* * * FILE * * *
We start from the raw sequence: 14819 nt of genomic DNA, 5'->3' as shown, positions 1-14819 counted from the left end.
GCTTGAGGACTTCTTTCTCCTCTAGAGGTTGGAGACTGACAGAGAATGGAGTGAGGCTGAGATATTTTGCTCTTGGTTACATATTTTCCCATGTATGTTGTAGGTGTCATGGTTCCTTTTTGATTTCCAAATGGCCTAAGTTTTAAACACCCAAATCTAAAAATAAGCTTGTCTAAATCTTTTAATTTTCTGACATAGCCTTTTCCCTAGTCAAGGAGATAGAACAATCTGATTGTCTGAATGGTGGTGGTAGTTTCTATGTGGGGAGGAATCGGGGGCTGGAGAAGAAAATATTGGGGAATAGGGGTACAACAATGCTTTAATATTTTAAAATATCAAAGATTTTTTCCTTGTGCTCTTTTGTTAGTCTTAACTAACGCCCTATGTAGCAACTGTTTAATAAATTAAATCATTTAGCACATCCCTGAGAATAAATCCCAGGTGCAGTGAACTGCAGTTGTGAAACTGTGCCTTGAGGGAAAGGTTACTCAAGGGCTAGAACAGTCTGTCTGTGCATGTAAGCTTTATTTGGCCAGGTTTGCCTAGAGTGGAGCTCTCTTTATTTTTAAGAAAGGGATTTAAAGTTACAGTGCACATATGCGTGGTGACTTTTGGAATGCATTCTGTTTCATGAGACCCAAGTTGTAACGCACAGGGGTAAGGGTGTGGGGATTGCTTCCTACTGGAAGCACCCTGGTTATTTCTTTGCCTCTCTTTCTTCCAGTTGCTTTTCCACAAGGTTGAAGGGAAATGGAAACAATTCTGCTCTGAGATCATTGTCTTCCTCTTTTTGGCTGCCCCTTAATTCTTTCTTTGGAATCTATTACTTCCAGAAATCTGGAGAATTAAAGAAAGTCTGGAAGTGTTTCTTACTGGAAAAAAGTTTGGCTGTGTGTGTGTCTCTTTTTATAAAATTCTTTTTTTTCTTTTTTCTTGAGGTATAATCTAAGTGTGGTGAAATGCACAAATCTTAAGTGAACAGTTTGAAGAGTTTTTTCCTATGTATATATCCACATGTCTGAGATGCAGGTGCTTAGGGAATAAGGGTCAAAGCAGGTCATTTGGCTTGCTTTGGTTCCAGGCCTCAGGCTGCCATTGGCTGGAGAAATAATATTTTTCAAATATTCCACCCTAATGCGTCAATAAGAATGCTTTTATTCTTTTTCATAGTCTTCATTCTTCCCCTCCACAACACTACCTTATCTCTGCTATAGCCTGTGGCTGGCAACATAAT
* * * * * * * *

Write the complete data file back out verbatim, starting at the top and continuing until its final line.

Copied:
We start from the raw sequence: 14819 nt of genomic DNA, 5'->3' as shown, positions 1-14819 counted from the left end.
GCTTGAGGACTTCTTTCTCCTCTAGAGGTTGGAGACTGACAGAGAATGGAGTGAGGCTGAGATATTTTGCTCTTGGTTACATATTTTCCCATGTATGTTGTAGGTGTCATGGTTCCTTTTTGATTTCCAAATGGCCTAAGTTTTAAACACCCAAATCTAAAAATAAGCTTGTCTAAATCTTTTAATTTTCTGACATAGCCTTTTCCCTAGTCAAGGAGATAGAACAATCTGATTGTCTGAATGGTGGTGGTAGTTTCTATGTGGGGAGGAATCGGGGGCTGGAGAAGAAAATATTGGGGAATAGGGGTACAACAATGCTTTAATATTTTAAAATATCAAAGATTTTTTCCTTGTGCTCTTTTGTTAGTCTTAACTAACGCCCTATGTAGCAACTGTTTAATAAATTAAATCATTTAGCACATCCCTGAGAATAAATCCCAGGTGCAGTGAACTGCAGTTGTGAAACTGTGCCTTGAGGGAAAGGTTACTCAAGGGCTAGAACAGTCTGTCTGTGCATGTAAGCTTTATTTGGCCAGGTTTGCCTAGAGTGGAGCTCTCTTTATTTTTAAGAAAGGGATTTAAAGTTACAGTGCACATATGCGTGGTGACTTTTGGAATGCATTCTGTTTCATGAGACCCAAGTTGTAACGCACAGGGGTAAGGGTGTGGGGATTGCTTCCTACTGGAAGCACCCTGGTTATTTCTTTGCCTCTCTTTCTTCCAGTTGCTTTTCCACAAGGTTGAAGGGAAATGGAAACAATTCTGCTCTGAGATCATTGTCTTCCTCTTTTTGGCTGCCCCTTAATTCTTTCTTTGGAATCTATTACTTCCAGAAATCTGGAGAATTAAAGAAAGTCTGGAAGTGTTTCTTACTGGAAAAAAGTTTGGCTGTGTGTGTGTCTCTTTTTATAAAATTCTTTTTTTTCTTTTTTCTTGAGGTATAATCTAAGTGTGGTGAAATGCACAAATCTTAAGTGAACAGTTTGAAGAGTTTTTTCCTATGTATATATCCACATGTCTGAGATGCAGGTGCTTAGGGAATAAGGGTCAAAGCAGGTCATTTGGCTTGCTTTGGTTCCAGGCCTCAGGCTGCCATTGGCTGGAGAAATAATATTTTTCAAATATTCCACCCTAATGCGTCAATAAGAATGCTTTTATTCTTTTTCATAGTCTTCATTCTTCCCCTCCACAACACTACCTTATCTCTGCTATAGCCTGTGGCTGGCAACATAAT